Sergeant is not just paying lip service to the text’s reputation: Devotions in the Ancient Way of Offices was reprinted again in 1684 and 1685 before being reformed by Dorrington and Hopton (among others) whose adaptations of the text also enjoyed significant popularity (Blom 1982; Smith 2010). Later adapters also maintained respect for the devotion that inspired the original work. George Hickes describes Austin as “the divine Author (so I cannot help but call him)” (Hopton 1700, p. A3r) and develops a significant case in defense of the sincerity of Roman Catholic believers’ devotion inspired by Austin’s devotion. Despite Sergeant’s assurances, the recurrence of reformed editions of Devotions in the Ancient Way of Offices makes clear that Austin’s Catholicism stained the book’s reception among Protestant believers. In the preface to the 1686 reformation of the text, Dorrington argues, “I am justified in the reforming of this Book, and purging out those fore-mention’d Doctrines, by the Authority of our Nation, which did, for the sake of them, a few years ago condemn the Book to a publick burning” (Dorrington 1686, p. A7r). The burning of the book demonstrates that not all Protestants were convinced of its ecumenicism. At least some, including Dorrington, saw Austin’s liturgy as a continuing threat to English Protestantism.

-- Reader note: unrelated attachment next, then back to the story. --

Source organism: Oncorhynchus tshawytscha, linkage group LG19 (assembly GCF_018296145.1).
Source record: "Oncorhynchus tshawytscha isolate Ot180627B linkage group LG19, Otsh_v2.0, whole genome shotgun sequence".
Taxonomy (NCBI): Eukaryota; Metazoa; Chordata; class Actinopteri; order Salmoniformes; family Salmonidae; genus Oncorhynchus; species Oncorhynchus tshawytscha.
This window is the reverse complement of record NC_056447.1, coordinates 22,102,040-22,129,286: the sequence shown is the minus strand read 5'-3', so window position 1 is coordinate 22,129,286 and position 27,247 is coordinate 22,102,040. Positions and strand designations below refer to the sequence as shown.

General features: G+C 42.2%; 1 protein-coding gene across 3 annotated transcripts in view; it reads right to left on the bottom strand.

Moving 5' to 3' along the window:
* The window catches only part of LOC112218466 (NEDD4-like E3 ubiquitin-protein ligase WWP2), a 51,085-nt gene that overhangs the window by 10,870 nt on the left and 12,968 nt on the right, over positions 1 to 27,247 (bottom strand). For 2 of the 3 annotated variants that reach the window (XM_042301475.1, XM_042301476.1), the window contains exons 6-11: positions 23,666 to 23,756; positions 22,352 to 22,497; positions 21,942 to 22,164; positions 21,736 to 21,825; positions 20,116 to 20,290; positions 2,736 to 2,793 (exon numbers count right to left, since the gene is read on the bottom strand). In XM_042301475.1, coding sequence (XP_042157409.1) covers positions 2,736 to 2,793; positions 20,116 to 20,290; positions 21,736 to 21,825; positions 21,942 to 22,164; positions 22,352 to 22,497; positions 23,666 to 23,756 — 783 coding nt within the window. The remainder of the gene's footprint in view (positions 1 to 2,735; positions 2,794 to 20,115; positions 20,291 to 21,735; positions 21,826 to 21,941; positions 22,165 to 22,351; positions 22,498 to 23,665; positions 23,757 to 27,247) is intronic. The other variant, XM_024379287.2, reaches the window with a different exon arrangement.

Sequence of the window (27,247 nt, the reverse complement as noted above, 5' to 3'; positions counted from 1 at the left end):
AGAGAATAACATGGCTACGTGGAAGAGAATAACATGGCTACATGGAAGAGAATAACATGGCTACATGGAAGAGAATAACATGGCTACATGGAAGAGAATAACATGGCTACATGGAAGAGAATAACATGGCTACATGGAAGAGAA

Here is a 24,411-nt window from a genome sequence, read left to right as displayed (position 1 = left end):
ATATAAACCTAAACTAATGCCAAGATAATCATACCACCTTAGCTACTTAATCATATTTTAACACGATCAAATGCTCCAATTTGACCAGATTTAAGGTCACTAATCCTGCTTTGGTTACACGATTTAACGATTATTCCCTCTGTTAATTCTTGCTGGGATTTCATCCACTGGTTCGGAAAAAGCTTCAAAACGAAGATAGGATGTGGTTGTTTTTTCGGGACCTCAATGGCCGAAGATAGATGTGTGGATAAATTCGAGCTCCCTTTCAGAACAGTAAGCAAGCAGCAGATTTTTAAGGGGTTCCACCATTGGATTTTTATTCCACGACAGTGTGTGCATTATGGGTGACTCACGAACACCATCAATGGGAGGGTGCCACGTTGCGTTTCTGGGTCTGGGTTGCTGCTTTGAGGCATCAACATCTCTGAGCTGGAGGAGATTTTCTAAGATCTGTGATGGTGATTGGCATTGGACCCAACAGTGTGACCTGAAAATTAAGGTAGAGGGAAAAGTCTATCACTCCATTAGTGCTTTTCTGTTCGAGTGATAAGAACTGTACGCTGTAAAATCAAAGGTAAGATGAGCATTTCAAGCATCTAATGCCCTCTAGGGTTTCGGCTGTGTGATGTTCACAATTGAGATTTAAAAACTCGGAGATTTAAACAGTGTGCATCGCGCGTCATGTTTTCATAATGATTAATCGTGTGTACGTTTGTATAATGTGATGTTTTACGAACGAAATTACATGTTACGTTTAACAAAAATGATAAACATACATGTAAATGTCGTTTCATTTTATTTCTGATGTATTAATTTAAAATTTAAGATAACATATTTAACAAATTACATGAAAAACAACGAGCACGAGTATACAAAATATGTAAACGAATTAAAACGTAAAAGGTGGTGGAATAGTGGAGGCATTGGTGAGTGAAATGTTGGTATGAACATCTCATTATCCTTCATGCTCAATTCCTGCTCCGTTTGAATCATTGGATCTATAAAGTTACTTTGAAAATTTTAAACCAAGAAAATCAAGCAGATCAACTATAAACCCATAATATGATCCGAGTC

Like Austin, Dorrington authorizes his edition according to ancient practices but flips the ancient and innovative associations of its devotion and liturgy. Dorrington rejects the suggestion that Devotions in the Ancient Way of Offices employs an ancient mode, baldly describing it as “a Book of Devotions dispos’d into the Form and Method of the Roman Breviary” (p. A6r). The problem with the breviary, Dorrington explains, is that it emulates the bewildering mix of old and new doctrines of its church. Describing Austin’s text, he writes “therein were the Truths of Christian Religion frequently mixed, as in the Belief of that Church, with those erroneous Doctrines which in latter Ages have been added to Christianity” (p. A6r). Dorrington remedies the breviary’s misappropriation of Truth by retaining only those foundational truths that are indisputably Christian. Dorrington qualifies these truths as those which follow “the directions of Holy Scripture, and the Articles of our Church which are drawn from thence, according to the usual Interpretation made of it by the most pure and primitive Ages of Christianity” (p. A6v). Dorrington’s repeated contrast of Roman “form and method” with the Truth of the “primitive Ages of Christianity” and the “truly ancient and Apostolick Church” illustrate his conception of the individual devotion of post-Reformation English believers as radically at odds with the corrupted liturgies of the Roman church. For him, medieval church practices like the observance of hours and monastic-like antiphonal readings are Roman innovations that are necessarily separable from the universal Christian devotion of the apostolic tradition, because the universal Christian experience instituted by the early church is a matter of one’s heart and mind, not a particular set of practices. This reasoning is apparent in his defense of Reform’d Devotions’s ecumenicism as even more universal than the original’s. He argues that, “the leaving out those principles renders the book more generally useful, since now it is become so to those of our Church, while they will meet with nothing in it, but what they can assent to: And it may still, if they please, be useful to those of the other Communion, since the peculiar principles, which they have receiv’d are onely left out, and the remaining matter is what all sober Christians may agree in” (p. A9v). Disagreeing with Sergeant, who argued that even the most “passionate Zealot” can disagree with the universal appeal of “Best Matter deliver’d in the Best Manner,” Dorrington finds both the matter and manner of Austin’s breviary to be problematically Catholic.